Pandemonium is the latest tour showcase for the Pet Shop Boys, capturing them in a night at London's O2 Arena, in support of their most recent album, Yes. It's a CD/DVD set, but as the visual element is always a critical component to their shows, the CD becomes just a nice, convenient extra.
The setting for the concert is perhaps a continuation of what they used for their previous Cubism show, promoting Fundamental. The stage is decorated using stackable cubes that alternately become video walls, dance platforms, or makeshift set pieces and barriers for performers to escape for costume changes. This easily fits in with the overall cube/pixel design element of Yes. The duo of Neil and Chris are supported by four dancers, who provide an array of choreographed styles (and costume changes) to accompany the show, and do an excellent job of filling in dramatic space that is sometimes left open by the sparse stage set.
The song list primarily mines from the latest record and their earlier material, while completely avoiding their two prior albums (perhaps they thought the previous tour showcased them enough). In so doing, it does create a nice greatest hits feel, with the new songs seamlessly worked in between. And with several medley sections, they manage to cram quite a lot of material into a show that's a little over an hour and a half.
It's easy to get caught up in the obvious party atmosphere of the performance, as everything from the song choices to the involved dance sequences seem to want to keep the audience up and moving around, getting lost in the good time. Songs are kept short, generally move seamlessly from one to another, and "message" songs are avoided almost entirely. Tracks such as "Love, Etc.", "Go West", "What Have I Done To Deserve This?", "New York City Boy", and "Suburbia" are the stylistic norm instead of the exception. Long-time fans should also enjoy hearing some lesser performed live tracks such as "Two Divided By Zero" and the b-side "Do I Have To?"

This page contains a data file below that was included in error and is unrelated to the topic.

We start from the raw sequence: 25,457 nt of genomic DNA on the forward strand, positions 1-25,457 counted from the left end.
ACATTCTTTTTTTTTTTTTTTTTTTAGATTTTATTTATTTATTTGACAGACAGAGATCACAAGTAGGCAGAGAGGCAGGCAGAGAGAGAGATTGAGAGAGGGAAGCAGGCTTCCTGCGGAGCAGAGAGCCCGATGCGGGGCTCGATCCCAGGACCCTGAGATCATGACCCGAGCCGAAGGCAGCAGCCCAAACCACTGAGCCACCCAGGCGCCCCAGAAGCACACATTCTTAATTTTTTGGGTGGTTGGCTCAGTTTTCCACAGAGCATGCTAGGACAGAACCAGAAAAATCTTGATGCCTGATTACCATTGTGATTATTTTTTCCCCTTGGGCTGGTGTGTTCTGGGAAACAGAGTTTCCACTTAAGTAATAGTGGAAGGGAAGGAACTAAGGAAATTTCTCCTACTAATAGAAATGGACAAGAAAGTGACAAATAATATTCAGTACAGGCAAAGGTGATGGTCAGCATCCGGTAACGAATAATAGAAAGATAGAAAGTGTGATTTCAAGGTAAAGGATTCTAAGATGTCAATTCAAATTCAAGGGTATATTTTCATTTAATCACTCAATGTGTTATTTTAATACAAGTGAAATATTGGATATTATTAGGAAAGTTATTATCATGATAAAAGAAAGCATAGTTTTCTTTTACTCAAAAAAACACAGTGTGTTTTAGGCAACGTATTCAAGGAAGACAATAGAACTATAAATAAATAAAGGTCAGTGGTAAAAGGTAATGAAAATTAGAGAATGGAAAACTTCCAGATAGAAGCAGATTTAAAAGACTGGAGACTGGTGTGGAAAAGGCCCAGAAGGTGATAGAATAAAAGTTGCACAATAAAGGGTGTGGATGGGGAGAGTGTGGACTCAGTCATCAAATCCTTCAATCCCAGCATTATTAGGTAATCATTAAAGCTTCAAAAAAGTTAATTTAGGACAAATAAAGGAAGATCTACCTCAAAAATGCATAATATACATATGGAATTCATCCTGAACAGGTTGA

The sound of the concert is well mixed, with a clear emphasis on the stage sound over too much ambient crowd filler. And the pacing is kept as tight as possible, while also seeming natural enough to allow for brief set/costume changes and encore lulls. Neil's vocals are almost always spot-on, giving an excellent performance for the DVD, but also just as a listening experience on CD.
There are some quality extras included on the DVD. First, there is a commentary track to the concert, given by Neil, Chris and their creative director and set designer for the tour, Es Devlin. The trio offer up some quite interesting tidbits – and show some fun, self-deprecating humor as well – but their talkativeness is very spotty. In addition, there are two bonus performances from the show – a cover of "My Girl" by Madness, and a special Christmas song, "It Doesn't Often Snow At Christmas." Three music videos from Yes are also included, for "Love, Etc.", "Did You See Me Coming?" and "All Over The World" (although the latter is sort of cheap, comprised solely of clips from the tour). Finally, there is their 10-minute montage performance from the 2009 BRIT Awards, where they were honored with a lifetime achievement award. The only downside there are the embarrassing cameos from Lady Gaga and Brandon Flowers.
If you're a fan of the Pet Shop Boys at all, there's not much – if any – fault to be found with Pandemonium. An excellent performance of an upbeat, hits-laden show from a duo that still sounds well within their prime… you can't really ask for too much more.Powered by Sidelines